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Today’s News - Thursday, April 23, 2009

•   Walker offers an excellent round-up of the austerity vs. extravagance debate.

•   Anderton, Gehry, and Sinclair debate: Is it goodbye to architectural excess?

•   Hume defends (good) starchitecture: "In our rush to throw out the iconic we are in danger of chucking the brilliant."

•   Glancey enters the Chelsea Barracks fray: it's more "a case of overdevelopment rather than one of style."

•   Farrelly takes on planners, their "silly ideas," and architects who, "unabashed, exploit them."

•   Saffron brings back waterfront lessons from San Francisco: "There's no reason Philadelphia couldn't follow a similar path."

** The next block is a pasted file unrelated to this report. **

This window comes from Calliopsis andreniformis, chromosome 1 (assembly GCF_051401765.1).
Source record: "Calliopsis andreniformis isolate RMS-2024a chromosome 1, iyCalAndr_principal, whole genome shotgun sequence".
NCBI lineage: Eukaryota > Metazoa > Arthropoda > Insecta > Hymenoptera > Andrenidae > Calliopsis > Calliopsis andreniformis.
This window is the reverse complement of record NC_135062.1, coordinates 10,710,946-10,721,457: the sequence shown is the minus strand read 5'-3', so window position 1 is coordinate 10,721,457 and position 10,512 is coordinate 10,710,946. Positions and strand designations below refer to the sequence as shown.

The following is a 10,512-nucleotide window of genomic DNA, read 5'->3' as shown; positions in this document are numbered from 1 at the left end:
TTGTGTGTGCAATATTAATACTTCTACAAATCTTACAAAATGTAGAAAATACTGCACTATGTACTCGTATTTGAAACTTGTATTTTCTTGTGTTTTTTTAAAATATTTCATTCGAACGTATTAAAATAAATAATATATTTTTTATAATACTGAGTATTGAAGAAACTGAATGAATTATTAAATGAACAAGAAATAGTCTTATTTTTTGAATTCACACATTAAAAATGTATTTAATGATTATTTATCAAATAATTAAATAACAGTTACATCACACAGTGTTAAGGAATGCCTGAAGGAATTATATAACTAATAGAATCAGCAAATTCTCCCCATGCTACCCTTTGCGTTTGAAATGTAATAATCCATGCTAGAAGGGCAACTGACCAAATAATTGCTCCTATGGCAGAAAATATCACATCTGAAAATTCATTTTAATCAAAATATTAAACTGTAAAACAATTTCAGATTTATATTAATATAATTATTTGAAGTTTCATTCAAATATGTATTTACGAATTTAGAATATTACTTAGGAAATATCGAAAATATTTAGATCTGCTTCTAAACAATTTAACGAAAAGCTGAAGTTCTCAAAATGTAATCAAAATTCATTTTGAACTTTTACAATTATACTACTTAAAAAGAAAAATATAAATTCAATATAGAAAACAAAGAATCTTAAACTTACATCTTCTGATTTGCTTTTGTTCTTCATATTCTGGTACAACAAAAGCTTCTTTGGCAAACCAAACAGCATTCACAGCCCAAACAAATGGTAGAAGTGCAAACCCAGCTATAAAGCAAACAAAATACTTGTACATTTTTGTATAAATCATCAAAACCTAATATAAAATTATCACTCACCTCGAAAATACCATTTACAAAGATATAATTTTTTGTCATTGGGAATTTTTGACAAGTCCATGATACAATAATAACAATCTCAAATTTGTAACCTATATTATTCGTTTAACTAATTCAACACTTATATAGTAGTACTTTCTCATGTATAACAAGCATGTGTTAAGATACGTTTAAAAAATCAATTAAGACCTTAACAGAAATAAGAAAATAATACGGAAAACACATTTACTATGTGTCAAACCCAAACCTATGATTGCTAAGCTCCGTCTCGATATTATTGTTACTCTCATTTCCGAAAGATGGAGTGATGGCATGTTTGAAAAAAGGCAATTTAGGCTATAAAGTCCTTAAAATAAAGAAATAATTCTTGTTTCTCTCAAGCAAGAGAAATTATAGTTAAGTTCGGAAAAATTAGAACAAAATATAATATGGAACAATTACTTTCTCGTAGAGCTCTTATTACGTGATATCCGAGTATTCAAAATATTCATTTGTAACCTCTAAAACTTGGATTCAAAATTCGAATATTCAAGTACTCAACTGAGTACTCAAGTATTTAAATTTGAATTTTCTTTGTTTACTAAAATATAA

•   A sweeping plan to green NYC's existing building stock (of course there are skeptics).

•   Goodbye Gropius: Kamin on Chicago's Olympic Village plan: would replace "quality with mediocrity. That would make its new village an urban-planning tragedy of Olympic proportions."

•   London picks team to convert 2012 Olympic and Paralympic venues to post-game use.

•   Hadid on hold in Dubai, while Foster scoops a big one.

•   National Children's Museum (finally) unveils design: it will be green in building and content.

•   Sydney Opera House to take on Chinese hues.

•   Carbone reviews Pei's Pyramid 20 years later: the "design was more about urbanism than architecture."

•   Groves visits a Hearst beach mansion returned to glory as a community beach house: 'Oh, if only the sand and sea could talk."

•   Even with its Brutalist overtones, Brussat cheers a new park under a new bridge as being "among the most intriguing urban spaces" he's seen.

•   Good news: the Architectural Billings Index jumps 8 points in March; but the up tick "should be viewed with cautious optimism."

•   Peters back from SmartGeometry 2009: "this may be what keeps the industry competitive in these bleak economic times."


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